Tarlac Travel Information

HISTORY : Tarlac's name was derived from a talahib weed called "Malatarlac". Tarlac was originally a part of the provinces of Pangasinan and Pampanga. It was the last Central Luzon province to be organized under the Spanish administration in 1874.

During the Philippine Revolution of 1896, Tarlac was one of the first eight provinces to rise in arms against Spain. It became the new seat of the first Philippine Republic in March 1899 when Emilio Aguinaldo abandoned the former capital, Malolos, Bulacan. This lasted only for a month, as the seat was moved to Nueva Ecija in Aguinaldo's attempt to elude the pursuing Americans.

On October 23, 1899, Gregorio Aglipay, military vicar general of the revolutionary forces, called the Filipino clergy to a conference in Paniqui. There, they drafted the constitution of the Philippine Independent Church. They called for the Filipinization of the clergy, which eventually led to a schism in the Roman Catholic Church in the Philippines.

Tarlac was captured by American forces in November 1899. A civil government was established in the province in 1901.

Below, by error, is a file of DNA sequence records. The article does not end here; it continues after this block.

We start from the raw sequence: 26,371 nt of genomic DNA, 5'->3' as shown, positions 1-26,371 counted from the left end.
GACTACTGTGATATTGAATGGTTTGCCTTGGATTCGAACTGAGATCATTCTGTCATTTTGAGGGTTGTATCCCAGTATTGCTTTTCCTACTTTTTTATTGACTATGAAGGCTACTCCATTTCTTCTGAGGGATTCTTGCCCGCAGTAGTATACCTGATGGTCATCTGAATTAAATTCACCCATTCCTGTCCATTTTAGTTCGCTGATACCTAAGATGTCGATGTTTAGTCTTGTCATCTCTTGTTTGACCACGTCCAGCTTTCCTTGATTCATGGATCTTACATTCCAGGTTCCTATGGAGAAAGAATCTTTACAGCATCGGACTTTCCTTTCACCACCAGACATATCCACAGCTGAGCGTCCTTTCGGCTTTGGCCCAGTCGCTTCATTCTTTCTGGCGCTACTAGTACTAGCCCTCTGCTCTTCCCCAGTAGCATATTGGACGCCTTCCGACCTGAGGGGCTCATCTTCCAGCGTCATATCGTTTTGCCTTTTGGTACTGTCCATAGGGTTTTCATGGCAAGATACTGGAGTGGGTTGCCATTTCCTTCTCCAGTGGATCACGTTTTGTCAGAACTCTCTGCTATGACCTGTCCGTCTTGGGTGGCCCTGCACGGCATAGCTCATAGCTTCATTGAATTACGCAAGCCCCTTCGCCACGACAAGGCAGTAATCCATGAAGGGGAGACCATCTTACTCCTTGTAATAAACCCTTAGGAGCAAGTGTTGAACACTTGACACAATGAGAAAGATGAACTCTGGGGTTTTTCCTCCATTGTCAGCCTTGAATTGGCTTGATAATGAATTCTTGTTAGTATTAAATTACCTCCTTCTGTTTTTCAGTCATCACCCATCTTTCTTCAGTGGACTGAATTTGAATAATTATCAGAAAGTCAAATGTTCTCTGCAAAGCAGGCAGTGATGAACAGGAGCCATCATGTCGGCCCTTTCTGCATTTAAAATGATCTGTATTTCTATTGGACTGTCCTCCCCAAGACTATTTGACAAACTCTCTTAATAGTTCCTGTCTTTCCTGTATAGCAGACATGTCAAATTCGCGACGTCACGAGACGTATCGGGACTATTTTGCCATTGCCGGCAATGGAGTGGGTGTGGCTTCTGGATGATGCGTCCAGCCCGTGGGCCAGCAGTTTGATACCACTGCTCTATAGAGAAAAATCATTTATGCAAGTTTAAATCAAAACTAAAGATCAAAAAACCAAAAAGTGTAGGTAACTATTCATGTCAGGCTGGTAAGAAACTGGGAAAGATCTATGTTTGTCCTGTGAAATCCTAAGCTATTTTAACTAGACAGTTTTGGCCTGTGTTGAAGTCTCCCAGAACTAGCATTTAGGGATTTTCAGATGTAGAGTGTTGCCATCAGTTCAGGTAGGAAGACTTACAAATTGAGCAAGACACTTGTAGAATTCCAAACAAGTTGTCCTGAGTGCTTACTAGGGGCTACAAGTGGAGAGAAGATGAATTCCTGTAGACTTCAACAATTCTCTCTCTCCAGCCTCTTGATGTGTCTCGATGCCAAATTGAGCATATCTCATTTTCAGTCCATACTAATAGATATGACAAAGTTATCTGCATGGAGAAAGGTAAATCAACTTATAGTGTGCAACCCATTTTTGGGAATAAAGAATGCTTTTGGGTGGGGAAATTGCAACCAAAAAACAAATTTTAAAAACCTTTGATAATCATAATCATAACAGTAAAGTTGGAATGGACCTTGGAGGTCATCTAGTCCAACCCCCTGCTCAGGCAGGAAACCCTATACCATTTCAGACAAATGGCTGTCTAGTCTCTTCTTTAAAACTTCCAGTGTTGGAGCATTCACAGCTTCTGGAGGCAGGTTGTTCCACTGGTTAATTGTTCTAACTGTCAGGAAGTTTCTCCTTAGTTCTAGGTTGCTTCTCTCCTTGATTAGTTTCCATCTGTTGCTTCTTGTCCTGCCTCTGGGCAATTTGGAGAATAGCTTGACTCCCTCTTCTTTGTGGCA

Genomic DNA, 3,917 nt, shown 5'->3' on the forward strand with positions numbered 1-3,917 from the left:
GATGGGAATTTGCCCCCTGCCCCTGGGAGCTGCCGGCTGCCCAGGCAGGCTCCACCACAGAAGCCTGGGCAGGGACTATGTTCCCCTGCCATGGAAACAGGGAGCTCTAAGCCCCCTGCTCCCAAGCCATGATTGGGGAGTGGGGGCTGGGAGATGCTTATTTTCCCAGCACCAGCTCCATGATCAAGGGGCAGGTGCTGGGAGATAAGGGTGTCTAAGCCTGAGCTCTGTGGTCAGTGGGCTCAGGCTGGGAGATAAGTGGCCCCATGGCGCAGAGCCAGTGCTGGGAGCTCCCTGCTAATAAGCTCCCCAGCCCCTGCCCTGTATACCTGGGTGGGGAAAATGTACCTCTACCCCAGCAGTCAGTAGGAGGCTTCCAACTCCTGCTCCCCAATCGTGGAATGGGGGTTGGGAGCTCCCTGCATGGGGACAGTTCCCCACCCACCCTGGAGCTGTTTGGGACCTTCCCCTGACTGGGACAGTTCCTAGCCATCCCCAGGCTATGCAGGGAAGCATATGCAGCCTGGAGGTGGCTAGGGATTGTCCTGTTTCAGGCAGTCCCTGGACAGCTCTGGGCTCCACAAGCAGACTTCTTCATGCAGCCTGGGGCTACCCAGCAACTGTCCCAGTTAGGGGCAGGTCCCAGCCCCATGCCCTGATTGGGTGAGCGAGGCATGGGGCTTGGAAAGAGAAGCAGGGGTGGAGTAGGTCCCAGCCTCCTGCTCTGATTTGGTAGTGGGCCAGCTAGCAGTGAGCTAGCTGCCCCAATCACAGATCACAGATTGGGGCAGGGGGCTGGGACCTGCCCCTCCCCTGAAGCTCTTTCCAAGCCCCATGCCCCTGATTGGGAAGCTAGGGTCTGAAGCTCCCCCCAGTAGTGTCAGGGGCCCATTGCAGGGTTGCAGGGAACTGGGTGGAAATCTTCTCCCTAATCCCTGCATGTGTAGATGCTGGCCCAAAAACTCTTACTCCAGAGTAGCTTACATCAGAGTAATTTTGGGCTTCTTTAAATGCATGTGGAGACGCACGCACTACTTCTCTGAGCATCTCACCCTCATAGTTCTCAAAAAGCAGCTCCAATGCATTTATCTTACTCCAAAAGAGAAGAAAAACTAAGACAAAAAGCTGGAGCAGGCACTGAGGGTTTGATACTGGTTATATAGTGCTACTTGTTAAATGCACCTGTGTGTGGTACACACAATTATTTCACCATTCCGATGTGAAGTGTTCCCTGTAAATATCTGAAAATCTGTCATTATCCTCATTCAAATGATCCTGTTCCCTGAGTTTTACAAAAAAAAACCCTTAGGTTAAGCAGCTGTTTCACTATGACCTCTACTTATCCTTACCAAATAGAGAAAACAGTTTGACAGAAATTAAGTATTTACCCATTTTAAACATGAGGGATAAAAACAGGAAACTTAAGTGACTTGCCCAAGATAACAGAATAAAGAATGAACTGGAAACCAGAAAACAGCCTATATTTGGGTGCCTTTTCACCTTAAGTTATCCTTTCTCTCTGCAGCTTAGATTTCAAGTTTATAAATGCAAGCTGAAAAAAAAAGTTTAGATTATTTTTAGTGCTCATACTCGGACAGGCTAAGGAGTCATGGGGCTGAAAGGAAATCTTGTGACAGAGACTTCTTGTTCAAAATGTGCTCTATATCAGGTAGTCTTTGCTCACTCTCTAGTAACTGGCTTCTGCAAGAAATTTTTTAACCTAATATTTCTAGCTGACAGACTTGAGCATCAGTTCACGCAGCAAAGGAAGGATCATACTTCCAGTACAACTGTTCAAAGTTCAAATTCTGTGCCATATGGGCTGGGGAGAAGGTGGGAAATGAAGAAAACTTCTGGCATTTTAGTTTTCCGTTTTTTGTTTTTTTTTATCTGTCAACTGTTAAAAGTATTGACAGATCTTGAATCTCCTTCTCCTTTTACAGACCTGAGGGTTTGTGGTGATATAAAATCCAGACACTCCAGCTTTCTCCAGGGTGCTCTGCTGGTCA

The terrain formerly belonging to Pangasinan and Pampanga makes the territory of what is now the Tarlac province. This Central Luzon province was the last to be organized under the Spanish Regime. In 1874, its nuclei were the towns of Concepcion, Capas, Bamban, Mabalacat, Magalang, Porac, Floridablanca, Victoria and Tarlac (now City) which constituted the military "Commandancia".

Some of these municipalities were returned to Pampanga but the rest were incorporated into the new province of Tarlac, together with municipalities from the province of Pangasinan.

Tarlac became briefly the seat of the Philippine Republic headed by Gen. Emilio Aguinaldo when he abandoned Malolos, Bulacan in the face of the advancing American Forces. Pacification was considered complete when civil government was instituted by the Americans in the whole Archipelago on February 18, 1901.

GETTING THERE : From Manila, Tarlac is approximately 2.5 to 3 hours away by car or bus. Take the North Luzon Expressway to the far end and exit at the Sta, Ines tollgate. Take the Mabalacat road and turn right onto MacArthur Highway, then right again at Luisita Industrial Park.




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